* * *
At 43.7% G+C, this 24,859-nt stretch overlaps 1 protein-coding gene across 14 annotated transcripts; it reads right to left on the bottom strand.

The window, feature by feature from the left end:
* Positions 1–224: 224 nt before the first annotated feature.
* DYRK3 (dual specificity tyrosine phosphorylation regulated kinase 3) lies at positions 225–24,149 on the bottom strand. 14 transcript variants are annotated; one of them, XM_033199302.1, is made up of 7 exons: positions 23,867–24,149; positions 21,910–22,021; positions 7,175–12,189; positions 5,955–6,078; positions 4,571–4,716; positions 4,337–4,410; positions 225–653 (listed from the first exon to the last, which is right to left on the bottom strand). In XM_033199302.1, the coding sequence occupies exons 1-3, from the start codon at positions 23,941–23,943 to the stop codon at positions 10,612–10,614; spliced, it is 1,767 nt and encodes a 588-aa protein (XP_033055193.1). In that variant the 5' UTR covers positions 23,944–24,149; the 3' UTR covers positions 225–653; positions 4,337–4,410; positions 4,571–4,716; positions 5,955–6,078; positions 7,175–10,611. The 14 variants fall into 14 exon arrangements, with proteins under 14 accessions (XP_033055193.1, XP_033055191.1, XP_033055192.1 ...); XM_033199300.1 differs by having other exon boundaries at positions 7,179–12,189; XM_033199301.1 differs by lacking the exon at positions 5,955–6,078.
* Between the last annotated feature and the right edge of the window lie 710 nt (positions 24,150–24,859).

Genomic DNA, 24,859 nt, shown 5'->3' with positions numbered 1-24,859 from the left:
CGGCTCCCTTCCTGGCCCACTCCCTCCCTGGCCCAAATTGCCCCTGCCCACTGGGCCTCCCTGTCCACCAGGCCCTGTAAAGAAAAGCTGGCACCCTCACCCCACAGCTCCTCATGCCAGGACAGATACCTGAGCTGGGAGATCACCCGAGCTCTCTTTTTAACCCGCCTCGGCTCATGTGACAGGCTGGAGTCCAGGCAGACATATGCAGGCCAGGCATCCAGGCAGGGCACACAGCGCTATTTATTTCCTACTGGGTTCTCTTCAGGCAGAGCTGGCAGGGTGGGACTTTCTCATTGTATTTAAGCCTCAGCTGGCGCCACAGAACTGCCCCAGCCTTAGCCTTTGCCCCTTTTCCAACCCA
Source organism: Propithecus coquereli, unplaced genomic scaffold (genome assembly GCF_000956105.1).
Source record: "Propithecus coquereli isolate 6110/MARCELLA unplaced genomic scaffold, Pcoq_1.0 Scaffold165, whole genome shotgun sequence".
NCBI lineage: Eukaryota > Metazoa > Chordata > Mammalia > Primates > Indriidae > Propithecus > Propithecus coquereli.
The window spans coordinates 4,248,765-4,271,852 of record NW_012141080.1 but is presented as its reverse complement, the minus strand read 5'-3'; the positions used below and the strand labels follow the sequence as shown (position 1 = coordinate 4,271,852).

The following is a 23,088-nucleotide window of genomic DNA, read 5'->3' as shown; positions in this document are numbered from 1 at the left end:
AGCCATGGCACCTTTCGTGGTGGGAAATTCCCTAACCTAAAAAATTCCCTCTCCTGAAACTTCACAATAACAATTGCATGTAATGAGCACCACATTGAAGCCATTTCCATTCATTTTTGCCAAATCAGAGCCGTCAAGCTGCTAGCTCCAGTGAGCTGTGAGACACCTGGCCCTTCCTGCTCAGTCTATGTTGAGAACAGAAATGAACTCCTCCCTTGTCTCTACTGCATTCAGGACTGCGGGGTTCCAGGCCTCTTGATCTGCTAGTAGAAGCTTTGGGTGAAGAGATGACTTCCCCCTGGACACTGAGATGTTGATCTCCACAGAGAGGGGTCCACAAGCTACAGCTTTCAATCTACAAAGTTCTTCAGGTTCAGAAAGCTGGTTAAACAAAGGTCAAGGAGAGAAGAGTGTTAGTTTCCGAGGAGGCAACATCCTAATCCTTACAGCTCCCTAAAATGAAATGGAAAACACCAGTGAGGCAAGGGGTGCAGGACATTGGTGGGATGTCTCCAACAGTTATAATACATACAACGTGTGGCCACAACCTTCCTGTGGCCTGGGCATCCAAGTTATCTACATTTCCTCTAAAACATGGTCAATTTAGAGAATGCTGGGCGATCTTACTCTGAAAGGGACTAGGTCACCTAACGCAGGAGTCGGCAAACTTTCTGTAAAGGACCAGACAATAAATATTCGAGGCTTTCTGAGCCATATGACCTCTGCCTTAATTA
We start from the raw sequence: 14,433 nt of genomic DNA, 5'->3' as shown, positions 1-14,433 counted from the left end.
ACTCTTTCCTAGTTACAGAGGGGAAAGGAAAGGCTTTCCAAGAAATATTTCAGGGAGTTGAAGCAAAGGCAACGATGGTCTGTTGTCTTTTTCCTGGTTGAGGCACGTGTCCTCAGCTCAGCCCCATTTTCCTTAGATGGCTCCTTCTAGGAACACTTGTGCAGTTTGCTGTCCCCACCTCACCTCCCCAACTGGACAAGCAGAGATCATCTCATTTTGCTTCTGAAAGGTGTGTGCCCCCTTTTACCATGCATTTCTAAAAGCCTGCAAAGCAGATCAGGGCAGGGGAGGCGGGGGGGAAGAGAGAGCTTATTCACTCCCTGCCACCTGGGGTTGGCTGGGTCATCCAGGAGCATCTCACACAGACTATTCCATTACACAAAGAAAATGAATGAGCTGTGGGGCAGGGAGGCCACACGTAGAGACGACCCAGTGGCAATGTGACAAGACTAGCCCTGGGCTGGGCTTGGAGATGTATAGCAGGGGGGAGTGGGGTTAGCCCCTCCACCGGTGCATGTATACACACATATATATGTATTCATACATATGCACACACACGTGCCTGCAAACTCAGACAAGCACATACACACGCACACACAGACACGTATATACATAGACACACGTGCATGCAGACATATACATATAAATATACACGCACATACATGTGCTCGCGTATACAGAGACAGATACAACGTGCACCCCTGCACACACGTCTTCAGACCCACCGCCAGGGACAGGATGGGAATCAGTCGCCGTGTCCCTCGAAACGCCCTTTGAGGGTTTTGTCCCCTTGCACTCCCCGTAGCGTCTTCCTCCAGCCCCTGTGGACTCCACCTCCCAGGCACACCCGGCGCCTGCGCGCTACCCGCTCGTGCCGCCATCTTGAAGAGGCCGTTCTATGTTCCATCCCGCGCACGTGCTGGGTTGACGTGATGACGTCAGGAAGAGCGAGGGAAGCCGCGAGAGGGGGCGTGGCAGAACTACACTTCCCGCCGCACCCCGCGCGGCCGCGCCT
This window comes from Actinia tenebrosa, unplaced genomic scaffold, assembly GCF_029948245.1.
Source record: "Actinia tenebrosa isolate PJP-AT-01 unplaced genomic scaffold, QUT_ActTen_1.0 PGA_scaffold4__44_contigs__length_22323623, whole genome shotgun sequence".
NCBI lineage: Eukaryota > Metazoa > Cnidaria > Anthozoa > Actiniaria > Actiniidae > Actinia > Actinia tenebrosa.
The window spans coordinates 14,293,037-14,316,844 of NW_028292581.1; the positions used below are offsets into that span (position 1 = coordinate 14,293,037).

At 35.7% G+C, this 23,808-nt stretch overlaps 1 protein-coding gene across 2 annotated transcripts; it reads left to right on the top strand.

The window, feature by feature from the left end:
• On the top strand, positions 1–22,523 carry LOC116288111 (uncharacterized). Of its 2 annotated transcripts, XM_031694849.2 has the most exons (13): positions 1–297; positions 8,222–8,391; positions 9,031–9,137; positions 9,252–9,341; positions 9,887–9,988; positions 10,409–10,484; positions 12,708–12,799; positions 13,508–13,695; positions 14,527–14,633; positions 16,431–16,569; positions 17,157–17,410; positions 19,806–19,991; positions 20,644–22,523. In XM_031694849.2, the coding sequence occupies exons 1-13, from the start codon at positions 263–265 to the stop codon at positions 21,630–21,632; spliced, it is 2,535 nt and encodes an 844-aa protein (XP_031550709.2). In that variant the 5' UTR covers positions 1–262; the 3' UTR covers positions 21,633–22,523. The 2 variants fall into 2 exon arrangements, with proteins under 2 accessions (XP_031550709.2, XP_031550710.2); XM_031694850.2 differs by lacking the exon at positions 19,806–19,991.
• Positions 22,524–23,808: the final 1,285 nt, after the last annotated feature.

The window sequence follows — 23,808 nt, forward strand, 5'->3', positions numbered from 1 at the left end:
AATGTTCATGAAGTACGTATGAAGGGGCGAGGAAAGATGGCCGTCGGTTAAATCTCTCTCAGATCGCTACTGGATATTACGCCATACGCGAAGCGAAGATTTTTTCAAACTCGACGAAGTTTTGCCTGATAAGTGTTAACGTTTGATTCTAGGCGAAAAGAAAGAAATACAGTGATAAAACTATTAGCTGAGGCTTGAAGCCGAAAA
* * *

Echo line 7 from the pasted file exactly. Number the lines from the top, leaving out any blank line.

CGGCTCCCTTCCTGGCCCACTCCCTCCCTGGCCCAAATTGCCCCTGCCCACTGGGCCTCCCTGTCCACCAGGCCCTGTAAAGAAAAGCTGGCACCCTCACCCCACAGCTCCTCATGCCAGGACAGATACCTGAGCTGGGAGATCACCCGAGCTCTCTTTTTAACCCGCCTCGGCTCATGTGACAGGCTGGAGTCCAGGCAGACATATGCAGGCCAGGCATCCAGGCAGGGCACACAGCGCTATTTATTTCCTACTGGGTTCTCTTCAGGCAGAGCTGGCAGGGTGGGACTTTCTCATTGTATTTAAGCCTCAGCTGGCGCCACAGAACTGCCCCAGCCTTAGCCTTTGCCCCTTTTCCAACCCA